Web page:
I place a plastic container next to my desk to dump the box into once its volume is measured.

I have used old books and bricks to brace the box as it is being filled, preventing it from "bowing out".  What I use now is a woodworking clamp.  Whatever you use, you must be prepared for it to get wet.

I have the first two students fill a 500 ml beaker and a 100 ml graduated cylinder.  If they are not careful to fill them precisely, they soon learn that they have cheated themselves.

## Step 7: It Never Rains, It Pours

Tell the kids that they can pour or you will pour for them.  Rarely do I get a kid who wants to pour themselves so usually I do it.

Quickly pour the 500 ml beaker into the box.  Then add water from the 100 ml graduated cylinder until it just reaches the top.  If you still don't have enough water, borrow some from the kid who is waiting in the wings.

At this stage the poorly taped boxes begin to leak so I push them off the desk into the plastic container.  This adds a pleasing element of wet, squishy action to the competition that the kids love.

Then I glance at the graduated cylinder.  I announce how much water is left and the kids gleefully calculate and then scream the resulting volume to the kid recording the results on the board.

If I have a really keen class, I put the results on the classroom smartboard, using an excel data sheet, and they have fun manipulating it.

## Step 8: Scoring, Refereeing and Riot Control

Just a word on scoring:

Announce how much water is left over.  Let the students fill in the rest on the board chart.  If the scorekeeper makes a mistake, the others will soon let them know.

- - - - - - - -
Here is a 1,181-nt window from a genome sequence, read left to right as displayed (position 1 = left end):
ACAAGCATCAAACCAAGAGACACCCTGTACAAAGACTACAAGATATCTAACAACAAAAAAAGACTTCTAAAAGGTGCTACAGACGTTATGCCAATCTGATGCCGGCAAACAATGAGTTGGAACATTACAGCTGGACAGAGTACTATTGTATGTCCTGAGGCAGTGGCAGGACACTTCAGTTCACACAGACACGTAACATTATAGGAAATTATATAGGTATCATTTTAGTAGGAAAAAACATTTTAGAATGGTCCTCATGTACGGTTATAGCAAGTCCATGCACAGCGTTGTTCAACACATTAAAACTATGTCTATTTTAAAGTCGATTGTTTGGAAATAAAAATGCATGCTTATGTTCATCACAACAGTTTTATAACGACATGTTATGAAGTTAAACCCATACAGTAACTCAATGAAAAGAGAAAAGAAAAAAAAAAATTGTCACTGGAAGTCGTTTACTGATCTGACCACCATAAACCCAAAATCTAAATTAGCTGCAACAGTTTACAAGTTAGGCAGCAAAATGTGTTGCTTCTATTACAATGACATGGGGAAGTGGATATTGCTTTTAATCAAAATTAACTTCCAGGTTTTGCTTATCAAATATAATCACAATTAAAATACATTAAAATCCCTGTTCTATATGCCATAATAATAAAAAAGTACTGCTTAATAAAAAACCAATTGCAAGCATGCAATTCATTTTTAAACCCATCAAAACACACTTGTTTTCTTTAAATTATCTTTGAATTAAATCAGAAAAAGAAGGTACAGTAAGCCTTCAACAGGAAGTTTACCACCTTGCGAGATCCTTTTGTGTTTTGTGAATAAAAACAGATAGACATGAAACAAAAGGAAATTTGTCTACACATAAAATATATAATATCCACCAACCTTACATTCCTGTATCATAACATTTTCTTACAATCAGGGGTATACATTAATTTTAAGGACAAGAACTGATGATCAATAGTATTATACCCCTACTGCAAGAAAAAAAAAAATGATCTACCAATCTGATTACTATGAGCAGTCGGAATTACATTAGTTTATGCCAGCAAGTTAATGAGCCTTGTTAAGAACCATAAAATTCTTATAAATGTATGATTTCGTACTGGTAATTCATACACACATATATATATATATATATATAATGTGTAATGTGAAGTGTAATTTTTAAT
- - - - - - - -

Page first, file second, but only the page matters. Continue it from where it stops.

I tell them that by completing a box, they start with a mark of 100%.  Every milliliter over or under 576 ml earns them one demerit point.  If the design is bad, and they are badly off,  I limit their mark automatically to 50%.

You can play with this system and do what is best for your class.

## Step 9: Keeping the Activity Moving Smoothly

As the first student finishes, the second student is ready with their beaker and graduated cylinder.  The third student now takes the first's beaker and graduated cylinder and fills them (at the water fountain, bathroom, or from a source in your class).

If your kids are like mine, you will have to stop occasionally to quell the riot.  They get so passionate about this simple activity that it brings a tear to your eye (or makes you pretty grouchy, depending on how many coffees you had before the start of class).

## Step 10: Things to Consider

Some students aren't happy with their marks; I give them a chance to improve their score by writing a thoughtful response to the activity.  Deep thinking can go on here.  Students inadvertently learn about things like meniscus, specific gravity, oblate-ness and experimental error.  The odd one will go home and do a total redesign/rebuild.  One student actually taught himself the concept of  cubed roots by trying to design  a cube that held 576 ml.

In designing the box they also experience factoring in a real way  (what three factors yield a product of 576ml?)

I could go on and on.

But if I can leave you with a last word of wisdumb(sic):

Other than classroom management, try to talk as little as possible during this activity.  Give them the assignment verbally and let them guide their own learning.

Enjoy!